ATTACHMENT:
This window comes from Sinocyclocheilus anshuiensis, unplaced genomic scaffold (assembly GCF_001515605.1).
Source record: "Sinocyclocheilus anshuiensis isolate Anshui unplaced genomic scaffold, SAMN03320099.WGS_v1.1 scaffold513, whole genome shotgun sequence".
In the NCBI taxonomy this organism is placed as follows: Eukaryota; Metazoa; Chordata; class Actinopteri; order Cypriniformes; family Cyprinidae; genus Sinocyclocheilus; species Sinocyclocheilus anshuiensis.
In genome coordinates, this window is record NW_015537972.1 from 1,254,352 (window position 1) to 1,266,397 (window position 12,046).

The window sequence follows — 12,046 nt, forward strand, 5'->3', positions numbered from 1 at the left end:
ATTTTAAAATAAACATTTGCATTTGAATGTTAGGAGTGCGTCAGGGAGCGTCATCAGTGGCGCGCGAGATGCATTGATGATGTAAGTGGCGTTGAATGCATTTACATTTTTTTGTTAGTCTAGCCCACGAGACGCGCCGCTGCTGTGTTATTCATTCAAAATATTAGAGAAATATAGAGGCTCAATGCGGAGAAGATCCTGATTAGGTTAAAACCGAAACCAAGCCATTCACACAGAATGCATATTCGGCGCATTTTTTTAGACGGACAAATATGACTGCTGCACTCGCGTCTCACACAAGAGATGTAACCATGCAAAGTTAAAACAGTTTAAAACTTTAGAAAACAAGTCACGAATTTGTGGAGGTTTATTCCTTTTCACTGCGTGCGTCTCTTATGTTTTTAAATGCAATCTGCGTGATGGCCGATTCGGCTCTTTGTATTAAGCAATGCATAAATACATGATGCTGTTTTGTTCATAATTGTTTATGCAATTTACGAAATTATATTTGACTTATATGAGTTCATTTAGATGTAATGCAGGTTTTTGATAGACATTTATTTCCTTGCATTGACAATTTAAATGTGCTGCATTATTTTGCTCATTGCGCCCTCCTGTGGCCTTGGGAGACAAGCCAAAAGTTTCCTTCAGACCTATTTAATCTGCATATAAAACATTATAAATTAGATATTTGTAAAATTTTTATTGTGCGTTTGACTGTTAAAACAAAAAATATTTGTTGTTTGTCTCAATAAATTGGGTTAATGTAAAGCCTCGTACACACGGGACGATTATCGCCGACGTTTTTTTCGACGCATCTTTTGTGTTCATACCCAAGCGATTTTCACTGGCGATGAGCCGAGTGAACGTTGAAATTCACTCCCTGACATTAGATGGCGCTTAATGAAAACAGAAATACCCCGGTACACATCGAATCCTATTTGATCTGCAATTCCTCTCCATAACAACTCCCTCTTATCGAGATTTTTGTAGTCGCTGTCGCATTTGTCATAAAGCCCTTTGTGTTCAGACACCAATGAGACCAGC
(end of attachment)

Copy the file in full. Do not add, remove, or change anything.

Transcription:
This window comes from Sinocyclocheilus anshuiensis, unplaced genomic scaffold (assembly GCF_001515605.1).
Source record: "Sinocyclocheilus anshuiensis isolate Anshui unplaced genomic scaffold, SAMN03320099.WGS_v1.1 scaffold513, whole genome shotgun sequence".
In the NCBI taxonomy this organism is placed as follows: Eukaryota; Metazoa; Chordata; class Actinopteri; order Cypriniformes; family Cyprinidae; genus Sinocyclocheilus; species Sinocyclocheilus anshuiensis.
In genome coordinates, this window is record NW_015537972.1 from 1,254,352 (window position 1) to 1,266,397 (window position 12,046).

The window sequence follows — 12,046 nt, forward strand, 5'->3', positions numbered from 1 at the left end:
ATTTTAAAATAAACATTTGCATTTGAATGTTAGGAGTGCGTCAGGGAGCGTCATCAGTGGCGCGCGAGATGCATTGATGATGTAAGTGGCGTTGAATGCATTTACATTTTTTTGTTAGTCTAGCCCACGAGACGCGCCGCTGCTGTGTTATTCATTCAAAATATTAGAGAAATATAGAGGCTCAATGCGGAGAAGATCCTGATTAGGTTAAAACCGAAACCAAGCCATTCACACAGAATGCATATTCGGCGCATTTTTTTAGACGGACAAATATGACTGCTGCACTCGCGTCTCACACAAGAGATGTAACCATGCAAAGTTAAAACAGTTTAAAACTTTAGAAAACAAGTCACGAATTTGTGGAGGTTTATTCCTTTTCACTGCGTGCGTCTCTTATGTTTTTAAATGCAATCTGCGTGATGGCCGATTCGGCTCTTTGTATTAAGCAATGCATAAATACATGATGCTGTTTTGTTCATAATTGTTTATGCAATTTACGAAATTATATTTGACTTATATGAGTTCATTTAGATGTAATGCAGGTTTTTGATAGACATTTATTTCCTTGCATTGACAATTTAAATGTGCTGCATTATTTTGCTCATTGCGCCCTCCTGTGGCCTTGGGAGACAAGCCAAAAGTTTCCTTCAGACCTATTTAATCTGCATATAAAACATTATAAATTAGATATTTGTAAAATTTTTATTGTGCGTTTGACTGTTAAAACAAAAAATATTTGTTGTTTGTCTCAATAAATTGGGTTAATGTAAAGCCTCGTACACACGGGACGATTATCGCCGACGTTTTTTTCGACGCATCTTTTGTGTTCATACCCAAGCGATTTTCACTGGCGATGAGCCGAGTGAACGTTGAAATTCACTCCCTGACATTAGATGGCGCTTAATGAAAACAGAAATACCCCGGTACACATCGAATCCTATTTGATCTGCAATTCCTCTCCATAACAACTCCCTCTTATCGAGATTTTTGTAGTCGCTGTCGCATTTGTCATAAAGCCCTTTGTGTTCAGACACCAATGAGACCAGC